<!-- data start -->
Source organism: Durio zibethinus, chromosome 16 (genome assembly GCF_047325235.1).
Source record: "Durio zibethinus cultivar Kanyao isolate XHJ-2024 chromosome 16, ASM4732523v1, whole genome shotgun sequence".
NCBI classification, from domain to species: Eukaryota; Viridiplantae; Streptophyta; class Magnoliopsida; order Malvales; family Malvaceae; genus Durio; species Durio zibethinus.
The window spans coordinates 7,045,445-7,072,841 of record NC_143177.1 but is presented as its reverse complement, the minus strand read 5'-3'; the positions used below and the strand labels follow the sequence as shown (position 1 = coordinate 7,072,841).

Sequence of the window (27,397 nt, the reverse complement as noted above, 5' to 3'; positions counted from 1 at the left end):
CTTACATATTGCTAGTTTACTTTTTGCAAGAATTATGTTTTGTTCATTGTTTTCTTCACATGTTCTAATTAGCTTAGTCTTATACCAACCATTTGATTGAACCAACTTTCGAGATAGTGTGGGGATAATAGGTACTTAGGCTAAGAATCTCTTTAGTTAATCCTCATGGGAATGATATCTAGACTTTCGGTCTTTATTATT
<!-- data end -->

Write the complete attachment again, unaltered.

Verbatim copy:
Source organism: Durio zibethinus, chromosome 16 (genome assembly GCF_047325235.1).
Source record: "Durio zibethinus cultivar Kanyao isolate XHJ-2024 chromosome 16, ASM4732523v1, whole genome shotgun sequence".
NCBI classification, from domain to species: Eukaryota; Viridiplantae; Streptophyta; class Magnoliopsida; order Malvales; family Malvaceae; genus Durio; species Durio zibethinus.
The window spans coordinates 7,045,445-7,072,841 of record NC_143177.1 but is presented as its reverse complement, the minus strand read 5'-3'; the positions used below and the strand labels follow the sequence as shown (position 1 = coordinate 7,072,841).

Sequence of the window (27,397 nt, the reverse complement as noted above, 5' to 3'; positions counted from 1 at the left end):
CTTACATATTGCTAGTTTACTTTTTGCAAGAATTATGTTTTGTTCATTGTTTTCTTCACATGTTCTAATTAGCTTAGTCTTATACCAACCATTTGATTGAACCAACTTTCGAGATAGTGTGGGGATAATAGGTACTTAGGCTAAGAATCTCTTTAGTTAATCCTCATGGGAATGATATCTAGACTTTCGGTCTTTATTATT